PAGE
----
Translated by Anita Frishman Gabbay




Stayatishok was a small Jewish shtetl, several kilometers from Haydutishok in the Sventzian region, Vilna Province. It was surrounded on all sides by high mountains, fields and lakes and all the surrounding residents benefited from the beauty and the sweet smelling flowers. Through the shtetl a small river ran through the middle called “Suwalki”.

The story of this small shtetl is very interesting. In 1863, when it is still a Polish town, Czar Nicholas declared a manifesto in which he told all the poor peasants to divide the land amongst themselves, which he confiscated from the wealthy folk.

Stayatishok was a noble estate then, which belonged to a Polish nobleman. The Czarist regime confiscated this estate and invited the Jews to settle here. They each received 11 hectares of land, and in a short while, in 1865, 30 Jewish families established themselves here.

The lives of our grandfathers in those early years were quite difficult. The machinery for agriculture was very primitive. Wooden tools and ploughs were used, the production yield was poor, so they barely made a living.

[Col. 1578]

Many men from the shtetl, as well as women, went to work in neighbouring villages, especially in Haydutishok. This is how the shtetl developed.

Slowly, our livelihood improved. We raised cows and horses. We had our own vegetables, eggs, milk, and potatoes. On a day off work we went to the train station in Haydutishok to earn a few rubles and in this way our daily lived started to improve.

Erev Yom Kippur, 1915, the German army arrived in our town. Right away we knew that the German–Russian front was only 1 kilometer away from Stayatishok. The Germans confiscated our Jewish cows and horses in the first days of the war. Soon afterwards they took away all the produce and left the peasants in hunger and poverty. All men, 14 and over, were taken away for forced labour. The sweat (hard work) of those previous years were lost. Stayatishok was destroyed and barely survived.

In 1917, the Russian Revolution broke out. Many battles were fought between the Russians

[Col. 1579]


1929 the Stayatishok land workers


And Germans, between the Polaks and the Bolsheviks, between the Polaks and the Lithuanians and all this ruined our economic situation. Many homes were burnt and in some more years later, even the land was difficult to cultivate.

First in 1920, when it was clear, that Stayatishok was under Polish regime, the peasants started another revolt. A few years later, new homes were built and rebuilding anew in Stayatichok began. Many families who left during the famine started to return.

In 1925, the economic situation for the Jews began to improve. The fields produced a healthy crop, a new generation of young people appeared and they helped out the older generation. Many peasants began to trade in flax, oats, hay, eggs and milk products. One person also built a mill. Life was normal again, and the same was for all the other shtetls.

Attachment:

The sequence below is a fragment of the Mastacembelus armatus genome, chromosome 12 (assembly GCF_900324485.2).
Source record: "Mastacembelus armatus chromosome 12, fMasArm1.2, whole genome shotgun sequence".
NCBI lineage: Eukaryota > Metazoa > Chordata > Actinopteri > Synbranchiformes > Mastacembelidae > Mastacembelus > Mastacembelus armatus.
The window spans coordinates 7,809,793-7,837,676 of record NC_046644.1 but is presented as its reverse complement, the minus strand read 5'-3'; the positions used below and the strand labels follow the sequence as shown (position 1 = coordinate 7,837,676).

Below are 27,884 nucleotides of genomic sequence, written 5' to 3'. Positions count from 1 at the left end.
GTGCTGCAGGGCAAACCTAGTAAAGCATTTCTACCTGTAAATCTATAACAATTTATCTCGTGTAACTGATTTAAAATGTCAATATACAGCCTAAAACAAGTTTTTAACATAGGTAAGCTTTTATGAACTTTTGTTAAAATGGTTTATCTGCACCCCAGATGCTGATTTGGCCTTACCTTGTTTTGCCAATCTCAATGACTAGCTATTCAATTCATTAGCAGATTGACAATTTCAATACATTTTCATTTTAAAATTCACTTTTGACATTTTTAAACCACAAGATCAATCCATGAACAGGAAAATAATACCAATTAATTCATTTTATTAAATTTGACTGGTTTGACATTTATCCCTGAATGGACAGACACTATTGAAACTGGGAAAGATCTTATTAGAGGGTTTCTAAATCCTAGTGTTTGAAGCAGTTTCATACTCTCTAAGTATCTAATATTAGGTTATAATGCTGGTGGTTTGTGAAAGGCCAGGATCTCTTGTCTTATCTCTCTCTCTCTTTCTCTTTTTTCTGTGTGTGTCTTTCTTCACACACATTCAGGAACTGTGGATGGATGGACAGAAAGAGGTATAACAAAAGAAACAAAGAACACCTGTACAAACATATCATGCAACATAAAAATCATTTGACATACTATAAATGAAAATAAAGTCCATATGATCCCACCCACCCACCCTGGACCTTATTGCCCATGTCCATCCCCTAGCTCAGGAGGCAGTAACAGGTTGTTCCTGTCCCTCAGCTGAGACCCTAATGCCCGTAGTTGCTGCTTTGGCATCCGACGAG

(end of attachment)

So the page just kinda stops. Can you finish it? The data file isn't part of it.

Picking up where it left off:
[Col. 1580]

Slowly this little shtetl developed its Jewish cultural identity. There was a modern Cheder(school) with a good teacher, although some children went to the Tarbut School in Haydutishok. Several boys and girls also studied in the Sventzian Gymnasium (also, a school).

The youth started to feel the unrest brewing. One realized, that studying was not the only answer. We all started to dream of going to Eretz Israel. Even in this small shtetl, a branch of “Halutz” was founded. There were about 25 men and women. One must note, that almost the entire shtetl was Zionist, they all dreamed of working the land in Eretz Israel for their own benefit, not for the Polish state.

A Gemilut Hesed Bank was founded (help for the needy) in order to provide loans when the harvest was bad and when the peasants needed some means to survive. We provided many opportunities for a Jewish existence in the shtetl.

We also had a beautiful synagogue, where Jews prayed and also studied the Gemara, from morning to evening. Until today, it is difficult to understand how Jewish peasants, after a hard days work, could come to the synagogue and study

[Col. 1581]


1936 The Haydutishoker Rabbi Elhanan Mashitz carrying the Sefer Torah,
Left from him is the son in law, the old Vileiker Rabbi
(celebration for the writing of the Sefer Torah)



Chaim Gantovnik and his family

[Col. 1582]

These Jewish peasants were very devoted Jews.

In our shtetl there was a neighbour who also took the role of Rabbi. He was also a great leader. The older Rabbi was religious, the younger one had a more conservative approach. All together they lived an honest Jewish life in this shtetl. Until the outbreak of World War 11, Sept. 1939….


R'Chaim Gantovnik

R'Chaim Gantovnik was born in Stayatichok in 1873 and all his life he worked in this shtetl. He was used to hard work and for many years he was active in the Gemilut Hesed Bank, with which he helped many needy get back on their feet. He played an active role in the synagogue as well.

He was a quiet man, never angry with anyone, never insulted anyone. He was loved by all the people in our Jewish shtetl. He and his wife Baila and son Eliahu were murdered on Kislev 1942, in the Postov Ghetto.